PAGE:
The axis of resistance the role of religion in Iranian foreign policy
Uzun, Ezgi (2018) The axis of resistance the role of religion in Iranian foreign policy. [Thesis]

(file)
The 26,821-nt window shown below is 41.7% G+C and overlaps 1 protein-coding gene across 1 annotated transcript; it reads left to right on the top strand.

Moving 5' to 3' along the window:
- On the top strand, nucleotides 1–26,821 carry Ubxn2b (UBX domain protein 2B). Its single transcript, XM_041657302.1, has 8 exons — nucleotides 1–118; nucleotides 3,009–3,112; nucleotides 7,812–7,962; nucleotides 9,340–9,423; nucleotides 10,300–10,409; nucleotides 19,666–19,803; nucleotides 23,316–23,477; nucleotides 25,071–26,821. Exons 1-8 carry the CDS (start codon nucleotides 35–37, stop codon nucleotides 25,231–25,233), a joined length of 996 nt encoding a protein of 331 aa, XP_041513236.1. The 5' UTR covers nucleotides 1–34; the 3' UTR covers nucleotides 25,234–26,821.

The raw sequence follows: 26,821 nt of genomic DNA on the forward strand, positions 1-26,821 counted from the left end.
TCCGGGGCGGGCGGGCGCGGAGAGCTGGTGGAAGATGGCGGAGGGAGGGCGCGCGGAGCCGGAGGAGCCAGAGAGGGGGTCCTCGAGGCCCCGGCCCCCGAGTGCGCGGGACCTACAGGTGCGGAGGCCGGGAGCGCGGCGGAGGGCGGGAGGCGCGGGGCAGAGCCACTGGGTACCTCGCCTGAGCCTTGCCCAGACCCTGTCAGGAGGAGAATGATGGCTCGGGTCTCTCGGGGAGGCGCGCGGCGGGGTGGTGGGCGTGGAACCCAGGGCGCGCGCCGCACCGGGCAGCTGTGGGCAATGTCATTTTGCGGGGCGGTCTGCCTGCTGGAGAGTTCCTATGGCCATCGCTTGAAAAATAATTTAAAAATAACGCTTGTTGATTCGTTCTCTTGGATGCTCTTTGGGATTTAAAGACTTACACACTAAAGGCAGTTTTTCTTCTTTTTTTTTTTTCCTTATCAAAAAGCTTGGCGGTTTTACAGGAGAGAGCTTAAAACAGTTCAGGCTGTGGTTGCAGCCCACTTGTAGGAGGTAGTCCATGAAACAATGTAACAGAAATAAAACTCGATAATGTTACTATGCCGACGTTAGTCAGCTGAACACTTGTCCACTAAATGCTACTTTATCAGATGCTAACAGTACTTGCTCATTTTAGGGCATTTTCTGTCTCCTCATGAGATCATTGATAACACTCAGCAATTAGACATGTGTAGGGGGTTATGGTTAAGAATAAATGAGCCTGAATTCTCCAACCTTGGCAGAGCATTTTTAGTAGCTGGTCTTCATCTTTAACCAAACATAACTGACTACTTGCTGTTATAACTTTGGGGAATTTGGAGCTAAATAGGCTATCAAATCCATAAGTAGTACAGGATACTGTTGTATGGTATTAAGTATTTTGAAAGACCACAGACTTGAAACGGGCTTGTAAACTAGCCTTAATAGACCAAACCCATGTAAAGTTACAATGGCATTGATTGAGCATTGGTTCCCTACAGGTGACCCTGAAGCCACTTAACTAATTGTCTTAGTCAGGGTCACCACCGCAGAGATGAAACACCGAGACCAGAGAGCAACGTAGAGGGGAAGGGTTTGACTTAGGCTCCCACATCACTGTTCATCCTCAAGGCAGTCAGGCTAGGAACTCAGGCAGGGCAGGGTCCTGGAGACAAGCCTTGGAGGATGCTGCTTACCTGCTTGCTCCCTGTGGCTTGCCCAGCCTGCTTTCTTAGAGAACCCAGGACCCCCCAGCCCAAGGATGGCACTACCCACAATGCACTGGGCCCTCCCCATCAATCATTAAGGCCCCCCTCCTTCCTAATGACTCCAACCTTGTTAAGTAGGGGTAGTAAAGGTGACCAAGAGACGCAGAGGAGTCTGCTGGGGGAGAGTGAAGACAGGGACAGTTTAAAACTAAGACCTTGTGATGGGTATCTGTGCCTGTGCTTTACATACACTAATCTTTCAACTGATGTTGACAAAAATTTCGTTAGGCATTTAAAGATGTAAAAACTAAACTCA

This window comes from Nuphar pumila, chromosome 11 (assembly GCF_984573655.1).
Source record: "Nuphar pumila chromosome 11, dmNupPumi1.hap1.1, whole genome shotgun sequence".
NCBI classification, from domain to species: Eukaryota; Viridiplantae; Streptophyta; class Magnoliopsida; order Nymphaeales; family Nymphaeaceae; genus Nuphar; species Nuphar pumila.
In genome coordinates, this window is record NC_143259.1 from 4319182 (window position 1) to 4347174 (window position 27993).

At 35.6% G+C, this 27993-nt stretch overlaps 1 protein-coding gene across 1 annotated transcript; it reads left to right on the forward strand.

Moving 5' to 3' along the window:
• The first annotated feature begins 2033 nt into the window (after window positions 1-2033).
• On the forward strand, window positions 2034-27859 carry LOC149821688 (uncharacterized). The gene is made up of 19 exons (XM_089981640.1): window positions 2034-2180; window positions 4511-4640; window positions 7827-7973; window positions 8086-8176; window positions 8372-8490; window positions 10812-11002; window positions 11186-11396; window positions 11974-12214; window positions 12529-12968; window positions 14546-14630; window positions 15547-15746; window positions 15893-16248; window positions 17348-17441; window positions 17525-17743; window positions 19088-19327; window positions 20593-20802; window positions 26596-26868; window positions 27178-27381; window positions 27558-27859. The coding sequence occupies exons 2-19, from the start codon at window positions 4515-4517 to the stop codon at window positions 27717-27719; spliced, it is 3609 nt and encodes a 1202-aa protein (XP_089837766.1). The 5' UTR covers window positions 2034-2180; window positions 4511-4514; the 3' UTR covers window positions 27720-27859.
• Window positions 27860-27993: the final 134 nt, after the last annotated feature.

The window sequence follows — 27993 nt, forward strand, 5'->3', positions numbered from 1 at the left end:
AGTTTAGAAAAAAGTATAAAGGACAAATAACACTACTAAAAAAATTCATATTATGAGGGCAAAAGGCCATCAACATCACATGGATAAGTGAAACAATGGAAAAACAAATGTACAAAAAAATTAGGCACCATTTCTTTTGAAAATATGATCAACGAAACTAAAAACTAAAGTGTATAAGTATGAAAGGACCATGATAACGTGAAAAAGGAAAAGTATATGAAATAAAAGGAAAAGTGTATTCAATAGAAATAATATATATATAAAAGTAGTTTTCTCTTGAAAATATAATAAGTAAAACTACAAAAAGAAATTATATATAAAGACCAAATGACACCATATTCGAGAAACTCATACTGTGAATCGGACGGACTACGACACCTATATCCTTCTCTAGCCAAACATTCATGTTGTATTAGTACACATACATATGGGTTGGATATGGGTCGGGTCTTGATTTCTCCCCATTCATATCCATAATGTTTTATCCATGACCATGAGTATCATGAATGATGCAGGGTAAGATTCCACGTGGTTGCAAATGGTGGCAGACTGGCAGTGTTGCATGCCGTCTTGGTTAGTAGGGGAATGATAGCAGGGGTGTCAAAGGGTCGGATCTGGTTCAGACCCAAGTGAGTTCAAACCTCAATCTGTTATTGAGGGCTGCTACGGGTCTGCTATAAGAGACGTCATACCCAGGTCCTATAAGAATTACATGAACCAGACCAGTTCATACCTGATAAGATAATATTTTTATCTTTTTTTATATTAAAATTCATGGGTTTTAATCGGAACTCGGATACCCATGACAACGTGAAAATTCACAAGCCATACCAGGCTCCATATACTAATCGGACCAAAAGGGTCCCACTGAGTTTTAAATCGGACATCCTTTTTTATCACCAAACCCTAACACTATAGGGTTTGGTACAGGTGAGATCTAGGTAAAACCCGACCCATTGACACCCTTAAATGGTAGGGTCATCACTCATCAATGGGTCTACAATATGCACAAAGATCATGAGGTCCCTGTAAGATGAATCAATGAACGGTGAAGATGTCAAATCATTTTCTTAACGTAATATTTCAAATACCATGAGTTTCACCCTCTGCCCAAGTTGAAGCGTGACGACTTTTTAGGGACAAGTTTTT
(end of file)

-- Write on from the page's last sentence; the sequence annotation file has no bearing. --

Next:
Scholarship on Iran's foreign policy has been primarily interested in Iran’s nuclear program in the recent years. Rouhani Administration’s historic nuclear negotiations with the international community have led many to conclude that Iran pursues an increasingly moderate and pragmatist foreign policy. However, the nuclear rapprochement happened in synchrony with an equally important phenomenon in Iran’s foreign policy – Iran’s increased engagement with the Shiites in the Middle East. This study examines the ‘Axis of Resistance,’ a dense Iran-led alliance network of state and non-state actors covering a wide range of Shia mobilization across the Middle East. Why does Iran pursue a foreign policy with distinct religious and ideological contours in the post-2003 Middle East, despite the observed pragmatism and rationalism in relations with the West during the same period? What role does religion play in Iran’s ‘Axis of Resistance’ policy? This study theoretically subscribes to an emerging research program which seeks to merge the study of religion into International Relations. The study first examines the role of religion in Iran’s foreign policy by historically tracing transnational politically activist Shiism and its implications on the Islamic Republic after 1979. The following chapter examines Iran’s foreign policy in Middle East after 2003 with a focus on Shia mobilization across Iraq and Syria. The last chapter examines the Iranian political elites’ discourses on the transformations of the region after 2003. This research is based on multiple qualitative methodologies including field research in Iran, elite interviews, process-tracing, and discourse analysis.
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